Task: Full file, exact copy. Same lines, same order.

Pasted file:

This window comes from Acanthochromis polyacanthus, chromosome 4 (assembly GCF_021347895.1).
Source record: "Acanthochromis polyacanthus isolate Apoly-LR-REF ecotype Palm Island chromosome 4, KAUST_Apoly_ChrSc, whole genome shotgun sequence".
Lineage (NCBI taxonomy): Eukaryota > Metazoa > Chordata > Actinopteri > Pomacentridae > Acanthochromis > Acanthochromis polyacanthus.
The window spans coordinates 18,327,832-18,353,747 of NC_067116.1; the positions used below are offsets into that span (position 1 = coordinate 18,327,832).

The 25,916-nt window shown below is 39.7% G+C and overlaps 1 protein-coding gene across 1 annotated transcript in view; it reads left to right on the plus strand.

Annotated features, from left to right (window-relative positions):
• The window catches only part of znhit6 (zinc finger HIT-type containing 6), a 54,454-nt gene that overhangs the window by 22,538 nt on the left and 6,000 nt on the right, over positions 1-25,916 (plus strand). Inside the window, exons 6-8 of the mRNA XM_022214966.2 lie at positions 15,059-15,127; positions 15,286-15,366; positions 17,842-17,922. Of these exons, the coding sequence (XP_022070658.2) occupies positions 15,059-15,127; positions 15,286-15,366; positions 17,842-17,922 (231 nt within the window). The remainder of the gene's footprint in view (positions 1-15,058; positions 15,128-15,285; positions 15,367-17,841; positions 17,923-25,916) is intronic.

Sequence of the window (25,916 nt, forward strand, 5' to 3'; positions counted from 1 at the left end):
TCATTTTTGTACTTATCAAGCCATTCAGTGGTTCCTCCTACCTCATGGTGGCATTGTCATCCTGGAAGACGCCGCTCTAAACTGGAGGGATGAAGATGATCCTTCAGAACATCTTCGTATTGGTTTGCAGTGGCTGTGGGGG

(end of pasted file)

This window comes from Acanthochromis polyacanthus, chromosome 4 (assembly GCF_021347895.1).
Source record: "Acanthochromis polyacanthus isolate Apoly-LR-REF ecotype Palm Island chromosome 4, KAUST_Apoly_ChrSc, whole genome shotgun sequence".
Lineage (NCBI taxonomy): Eukaryota > Metazoa > Chordata > Actinopteri > Pomacentridae > Acanthochromis > Acanthochromis polyacanthus.
The window spans coordinates 18,327,832-18,353,747 of NC_067116.1; the positions used below are offsets into that span (position 1 = coordinate 18,327,832).

The 25,916-nt window shown below is 39.7% G+C and overlaps 1 protein-coding gene across 1 annotated transcript in view; it reads left to right on the plus strand.

Annotated features, from left to right (window-relative positions):
• The window catches only part of znhit6 (zinc finger HIT-type containing 6), a 54,454-nt gene that overhangs the window by 22,538 nt on the left and 6,000 nt on the right, over positions 1-25,916 (plus strand). Inside the window, exons 6-8 of the mRNA XM_022214966.2 lie at positions 15,059-15,127; positions 15,286-15,366; positions 17,842-17,922. Of these exons, the coding sequence (XP_022070658.2) occupies positions 15,059-15,127; positions 15,286-15,366; positions 17,842-17,922 (231 nt within the window). The remainder of the gene's footprint in view (positions 1-15,058; positions 15,128-15,285; positions 15,367-17,841; positions 17,923-25,916) is intronic.

Sequence of the window (25,916 nt, forward strand, 5' to 3'; positions counted from 1 at the left end):
TCATTTTTGTACTTATCAAGCCATTCAGTGGTTCCTCCTACCTCATGGTGGCATTGTCATCCTGGAAGACGCCGCTCTAAACTGGAGGGATGAAGATGATCCTTCAGAACATCTTCGTATTGGTTTGCAGTGGCTGTGGGGG